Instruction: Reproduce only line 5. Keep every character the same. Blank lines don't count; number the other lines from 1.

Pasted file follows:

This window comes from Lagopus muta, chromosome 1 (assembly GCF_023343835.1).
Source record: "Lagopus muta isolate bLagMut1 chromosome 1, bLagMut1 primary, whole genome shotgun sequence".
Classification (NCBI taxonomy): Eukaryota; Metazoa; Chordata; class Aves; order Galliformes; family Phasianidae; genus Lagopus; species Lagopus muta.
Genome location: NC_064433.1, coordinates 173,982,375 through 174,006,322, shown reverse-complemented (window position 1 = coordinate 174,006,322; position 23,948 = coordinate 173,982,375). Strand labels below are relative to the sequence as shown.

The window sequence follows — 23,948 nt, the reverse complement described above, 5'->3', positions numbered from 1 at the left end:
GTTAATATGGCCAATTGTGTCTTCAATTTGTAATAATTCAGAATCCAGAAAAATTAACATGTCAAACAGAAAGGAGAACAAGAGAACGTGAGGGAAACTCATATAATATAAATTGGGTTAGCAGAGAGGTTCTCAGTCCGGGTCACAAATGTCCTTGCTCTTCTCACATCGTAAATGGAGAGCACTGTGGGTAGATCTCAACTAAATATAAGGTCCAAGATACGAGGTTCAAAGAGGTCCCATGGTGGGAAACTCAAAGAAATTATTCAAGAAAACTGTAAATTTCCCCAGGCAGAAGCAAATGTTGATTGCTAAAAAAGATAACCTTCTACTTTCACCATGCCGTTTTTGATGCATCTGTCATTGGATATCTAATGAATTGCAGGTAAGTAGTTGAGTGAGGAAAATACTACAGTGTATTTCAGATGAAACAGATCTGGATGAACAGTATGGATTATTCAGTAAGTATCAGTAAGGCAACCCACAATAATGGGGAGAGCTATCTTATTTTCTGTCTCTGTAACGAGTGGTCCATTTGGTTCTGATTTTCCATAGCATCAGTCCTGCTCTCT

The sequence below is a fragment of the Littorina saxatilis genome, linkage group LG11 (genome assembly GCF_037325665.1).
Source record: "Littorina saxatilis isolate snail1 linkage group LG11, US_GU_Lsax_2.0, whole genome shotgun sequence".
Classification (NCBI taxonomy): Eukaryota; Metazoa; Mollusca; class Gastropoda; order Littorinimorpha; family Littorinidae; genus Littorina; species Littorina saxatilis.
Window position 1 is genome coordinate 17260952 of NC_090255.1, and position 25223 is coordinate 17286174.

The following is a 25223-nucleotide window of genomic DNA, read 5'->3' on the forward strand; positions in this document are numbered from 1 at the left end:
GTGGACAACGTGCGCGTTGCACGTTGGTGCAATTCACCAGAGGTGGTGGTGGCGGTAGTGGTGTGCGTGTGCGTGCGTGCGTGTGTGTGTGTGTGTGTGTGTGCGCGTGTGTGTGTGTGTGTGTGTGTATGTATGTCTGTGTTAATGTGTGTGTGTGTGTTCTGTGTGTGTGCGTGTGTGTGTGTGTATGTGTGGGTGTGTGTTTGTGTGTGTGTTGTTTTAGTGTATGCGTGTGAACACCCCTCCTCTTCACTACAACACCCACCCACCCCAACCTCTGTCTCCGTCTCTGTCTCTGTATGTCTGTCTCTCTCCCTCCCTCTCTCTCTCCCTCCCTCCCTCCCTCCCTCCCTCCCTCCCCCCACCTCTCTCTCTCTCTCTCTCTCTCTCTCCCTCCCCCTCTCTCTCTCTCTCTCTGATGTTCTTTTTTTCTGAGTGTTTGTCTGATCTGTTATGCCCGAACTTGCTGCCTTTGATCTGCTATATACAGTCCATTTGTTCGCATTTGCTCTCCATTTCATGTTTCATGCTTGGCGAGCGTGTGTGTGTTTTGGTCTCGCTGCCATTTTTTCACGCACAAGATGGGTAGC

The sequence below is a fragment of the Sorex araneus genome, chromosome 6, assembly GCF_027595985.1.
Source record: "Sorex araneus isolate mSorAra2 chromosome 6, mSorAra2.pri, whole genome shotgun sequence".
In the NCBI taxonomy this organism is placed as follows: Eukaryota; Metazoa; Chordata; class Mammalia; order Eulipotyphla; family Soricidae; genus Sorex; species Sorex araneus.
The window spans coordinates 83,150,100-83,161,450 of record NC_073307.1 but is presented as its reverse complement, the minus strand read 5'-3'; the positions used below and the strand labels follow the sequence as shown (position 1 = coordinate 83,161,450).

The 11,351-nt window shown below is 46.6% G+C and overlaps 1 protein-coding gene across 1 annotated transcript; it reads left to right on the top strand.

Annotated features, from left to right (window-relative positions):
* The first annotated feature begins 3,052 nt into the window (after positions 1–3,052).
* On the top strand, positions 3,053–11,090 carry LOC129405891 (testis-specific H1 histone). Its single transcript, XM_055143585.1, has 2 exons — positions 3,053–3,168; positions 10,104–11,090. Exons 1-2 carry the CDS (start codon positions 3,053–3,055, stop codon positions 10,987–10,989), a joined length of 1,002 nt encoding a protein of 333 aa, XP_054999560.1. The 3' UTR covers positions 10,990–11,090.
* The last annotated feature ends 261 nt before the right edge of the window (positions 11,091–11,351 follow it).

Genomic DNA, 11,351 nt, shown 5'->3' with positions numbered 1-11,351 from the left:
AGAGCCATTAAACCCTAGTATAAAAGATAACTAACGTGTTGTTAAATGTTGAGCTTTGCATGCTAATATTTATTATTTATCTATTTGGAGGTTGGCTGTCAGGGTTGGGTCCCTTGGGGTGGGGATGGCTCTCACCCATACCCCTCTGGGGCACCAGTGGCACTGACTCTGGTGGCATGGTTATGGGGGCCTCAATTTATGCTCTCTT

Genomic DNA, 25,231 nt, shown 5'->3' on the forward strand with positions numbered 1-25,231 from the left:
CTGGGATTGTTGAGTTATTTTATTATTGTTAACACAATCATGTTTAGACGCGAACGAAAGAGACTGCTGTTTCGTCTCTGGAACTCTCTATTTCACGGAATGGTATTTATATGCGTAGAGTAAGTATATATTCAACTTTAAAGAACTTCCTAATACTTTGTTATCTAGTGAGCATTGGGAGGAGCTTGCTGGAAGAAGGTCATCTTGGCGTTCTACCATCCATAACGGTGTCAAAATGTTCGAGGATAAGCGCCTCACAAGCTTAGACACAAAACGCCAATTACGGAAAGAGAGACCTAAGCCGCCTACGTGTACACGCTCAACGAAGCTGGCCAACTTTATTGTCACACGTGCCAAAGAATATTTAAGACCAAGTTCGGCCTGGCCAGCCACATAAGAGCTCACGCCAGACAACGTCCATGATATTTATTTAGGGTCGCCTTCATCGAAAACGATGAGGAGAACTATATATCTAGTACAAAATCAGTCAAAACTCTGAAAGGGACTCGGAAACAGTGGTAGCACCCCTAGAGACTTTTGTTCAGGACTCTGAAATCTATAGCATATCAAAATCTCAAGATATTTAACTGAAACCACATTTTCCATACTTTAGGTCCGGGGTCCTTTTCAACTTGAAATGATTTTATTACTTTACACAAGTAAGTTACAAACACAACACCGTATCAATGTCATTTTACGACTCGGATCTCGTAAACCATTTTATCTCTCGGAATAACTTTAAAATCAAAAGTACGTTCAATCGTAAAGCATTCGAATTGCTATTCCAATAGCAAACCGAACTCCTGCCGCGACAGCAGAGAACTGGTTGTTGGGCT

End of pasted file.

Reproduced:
The window sequence follows — 23,948 nt, the reverse complement described above, 5'->3', positions numbered from 1 at the left end: